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Understanding industrial energy use: Physical energy intensity changes in Indian manufacturing sector

Sudhakara Reddy, B., Kumar Ray, Binay
Energy policy 2011 v.39 no.11 pp. 7234-7243
aluminum, carbon dioxide, energy efficiency, fabrics, greenhouse gas emissions, iron, issues and policy, manufacturing, mechanization, paper, pulp and paper industry, steel, India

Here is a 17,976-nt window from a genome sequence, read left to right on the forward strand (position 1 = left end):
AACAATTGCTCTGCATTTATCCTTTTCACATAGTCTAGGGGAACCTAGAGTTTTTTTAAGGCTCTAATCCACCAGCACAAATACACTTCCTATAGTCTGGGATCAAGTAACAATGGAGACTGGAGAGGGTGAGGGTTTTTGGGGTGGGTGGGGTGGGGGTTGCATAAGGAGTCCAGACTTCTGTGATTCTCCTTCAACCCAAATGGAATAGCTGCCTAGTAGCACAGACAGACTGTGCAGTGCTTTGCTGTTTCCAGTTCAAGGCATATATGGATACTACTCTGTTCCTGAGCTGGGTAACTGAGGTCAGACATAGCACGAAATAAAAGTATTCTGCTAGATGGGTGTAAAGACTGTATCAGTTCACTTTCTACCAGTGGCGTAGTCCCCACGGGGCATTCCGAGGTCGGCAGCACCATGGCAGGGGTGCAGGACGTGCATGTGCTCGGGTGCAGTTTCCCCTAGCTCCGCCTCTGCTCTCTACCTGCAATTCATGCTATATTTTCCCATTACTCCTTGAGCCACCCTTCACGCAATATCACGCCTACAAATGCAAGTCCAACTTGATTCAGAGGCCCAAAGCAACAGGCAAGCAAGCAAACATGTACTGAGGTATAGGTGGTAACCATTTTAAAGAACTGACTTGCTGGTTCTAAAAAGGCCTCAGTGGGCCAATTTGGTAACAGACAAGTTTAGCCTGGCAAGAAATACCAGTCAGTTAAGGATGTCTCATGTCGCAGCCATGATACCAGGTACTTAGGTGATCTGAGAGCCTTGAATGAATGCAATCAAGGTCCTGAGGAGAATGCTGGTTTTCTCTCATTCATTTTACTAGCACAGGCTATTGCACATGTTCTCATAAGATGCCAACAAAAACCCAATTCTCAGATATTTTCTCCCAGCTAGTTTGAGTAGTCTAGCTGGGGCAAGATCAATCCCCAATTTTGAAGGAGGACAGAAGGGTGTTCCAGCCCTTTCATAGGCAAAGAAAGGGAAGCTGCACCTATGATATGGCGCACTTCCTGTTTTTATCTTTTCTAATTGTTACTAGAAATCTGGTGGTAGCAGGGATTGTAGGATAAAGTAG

This study develops and examines physical energy intensity indicators in five industrial sub-sectors—iron and steel, aluminum, textiles, paper, and cement—and investigates mitigation options for energy related CO₂ emissions (during 1991–2005). Decomposition analysis has been employed to separate the structural effect (share of different products in the sector) from pure intensity effect (efficiency increase through technical improvement) for each industry. The results show that the combined effect (considering both structural and intensity effects together) on both iron and steel and paper and pulp industries is negative while it is positive for aluminum and textiles. The intensity effect for all the industries, barring textiles, is negative showing improvement in energy efficiency; iron and steel in particular, has seen a decrease of 134PJ in energy consumption owing to improvements in efficiency. However, energy intensity in textiles has risen by 47PJ due to increased mechanization. Structural effect is positive in aluminum and iron and steel industries indicating a movement towards higher energy-intensive products. In the case of aluminum, positive structural effect dominates over negative intensive effect whereas negative intensive effect dominates iron and steel industry. The paper helps in designing policies for improving productivity and reduce energy consumption in India's manufacturing sector.